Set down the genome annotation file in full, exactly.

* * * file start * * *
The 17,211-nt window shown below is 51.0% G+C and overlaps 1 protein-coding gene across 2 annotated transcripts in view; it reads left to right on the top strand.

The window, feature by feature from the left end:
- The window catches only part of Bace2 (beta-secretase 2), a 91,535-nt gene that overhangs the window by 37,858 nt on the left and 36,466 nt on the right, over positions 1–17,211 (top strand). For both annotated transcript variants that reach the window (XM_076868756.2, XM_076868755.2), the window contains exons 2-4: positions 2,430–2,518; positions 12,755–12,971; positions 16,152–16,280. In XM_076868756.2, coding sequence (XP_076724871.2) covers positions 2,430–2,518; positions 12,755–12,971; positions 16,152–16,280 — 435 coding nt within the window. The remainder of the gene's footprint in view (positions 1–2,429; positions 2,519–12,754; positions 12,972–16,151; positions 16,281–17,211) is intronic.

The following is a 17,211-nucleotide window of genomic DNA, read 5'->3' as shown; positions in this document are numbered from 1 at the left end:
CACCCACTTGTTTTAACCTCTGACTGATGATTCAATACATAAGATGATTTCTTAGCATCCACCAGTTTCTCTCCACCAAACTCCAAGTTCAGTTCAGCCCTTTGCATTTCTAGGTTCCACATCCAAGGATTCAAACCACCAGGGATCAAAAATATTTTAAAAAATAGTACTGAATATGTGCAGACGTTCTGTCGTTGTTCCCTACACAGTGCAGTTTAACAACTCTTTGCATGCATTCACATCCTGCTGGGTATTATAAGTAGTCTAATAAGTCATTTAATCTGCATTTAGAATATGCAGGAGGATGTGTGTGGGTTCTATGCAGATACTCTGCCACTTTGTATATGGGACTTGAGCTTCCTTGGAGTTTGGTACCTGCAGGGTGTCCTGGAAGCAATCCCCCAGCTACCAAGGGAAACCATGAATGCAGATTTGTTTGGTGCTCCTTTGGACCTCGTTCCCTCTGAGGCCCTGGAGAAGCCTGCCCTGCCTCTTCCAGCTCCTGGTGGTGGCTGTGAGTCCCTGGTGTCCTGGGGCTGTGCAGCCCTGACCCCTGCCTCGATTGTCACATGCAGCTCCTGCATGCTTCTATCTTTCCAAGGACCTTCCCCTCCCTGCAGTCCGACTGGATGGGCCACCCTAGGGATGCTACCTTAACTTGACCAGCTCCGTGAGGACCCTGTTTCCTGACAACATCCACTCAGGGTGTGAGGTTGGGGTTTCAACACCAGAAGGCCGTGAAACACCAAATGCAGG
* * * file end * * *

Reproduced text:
The 17,211-nt window shown below is 51.0% G+C and overlaps 1 protein-coding gene across 2 annotated transcripts in view; it reads left to right on the top strand.

The window, feature by feature from the left end:
- The window catches only part of Bace2 (beta-secretase 2), a 91,535-nt gene that overhangs the window by 37,858 nt on the left and 36,466 nt on the right, over positions 1–17,211 (top strand). For both annotated transcript variants that reach the window (XM_076868756.2, XM_076868755.2), the window contains exons 2-4: positions 2,430–2,518; positions 12,755–12,971; positions 16,152–16,280. In XM_076868756.2, coding sequence (XP_076724871.2) covers positions 2,430–2,518; positions 12,755–12,971; positions 16,152–16,280 — 435 coding nt within the window. The remainder of the gene's footprint in view (positions 1–2,429; positions 2,519–12,754; positions 12,972–16,151; positions 16,281–17,211) is intronic.

The following is a 17,211-nucleotide window of genomic DNA, read 5'->3' as shown; positions in this document are numbered from 1 at the left end:
CACCCACTTGTTTTAACCTCTGACTGATGATTCAATACATAAGATGATTTCTTAGCATCCACCAGTTTCTCTCCACCAAACTCCAAGTTCAGTTCAGCCCTTTGCATTTCTAGGTTCCACATCCAAGGATTCAAACCACCAGGGATCAAAAATATTTTAAAAAATAGTACTGAATATGTGCAGACGTTCTGTCGTTGTTCCCTACACAGTGCAGTTTAACAACTCTTTGCATGCATTCACATCCTGCTGGGTATTATAAGTAGTCTAATAAGTCATTTAATCTGCATTTAGAATATGCAGGAGGATGTGTGTGGGTTCTATGCAGATACTCTGCCACTTTGTATATGGGACTTGAGCTTCCTTGGAGTTTGGTACCTGCAGGGTGTCCTGGAAGCAATCCCCCAGCTACCAAGGGAAACCATGAATGCAGATTTGTTTGGTGCTCCTTTGGACCTCGTTCCCTCTGAGGCCCTGGAGAAGCCTGCCCTGCCTCTTCCAGCTCCTGGTGGTGGCTGTGAGTCCCTGGTGTCCTGGGGCTGTGCAGCCCTGACCCCTGCCTCGATTGTCACATGCAGCTCCTGCATGCTTCTATCTTTCCAAGGACCTTCCCCTCCCTGCAGTCCGACTGGATGGGCCACCCTAGGGATGCTACCTTAACTTGACCAGCTCCGTGAGGACCCTGTTTCCTGACAACATCCACTCAGGGTGTGAGGTTGGGGTTTCAACACCAGAAGGCCGTGAAACACCAAATGCAGG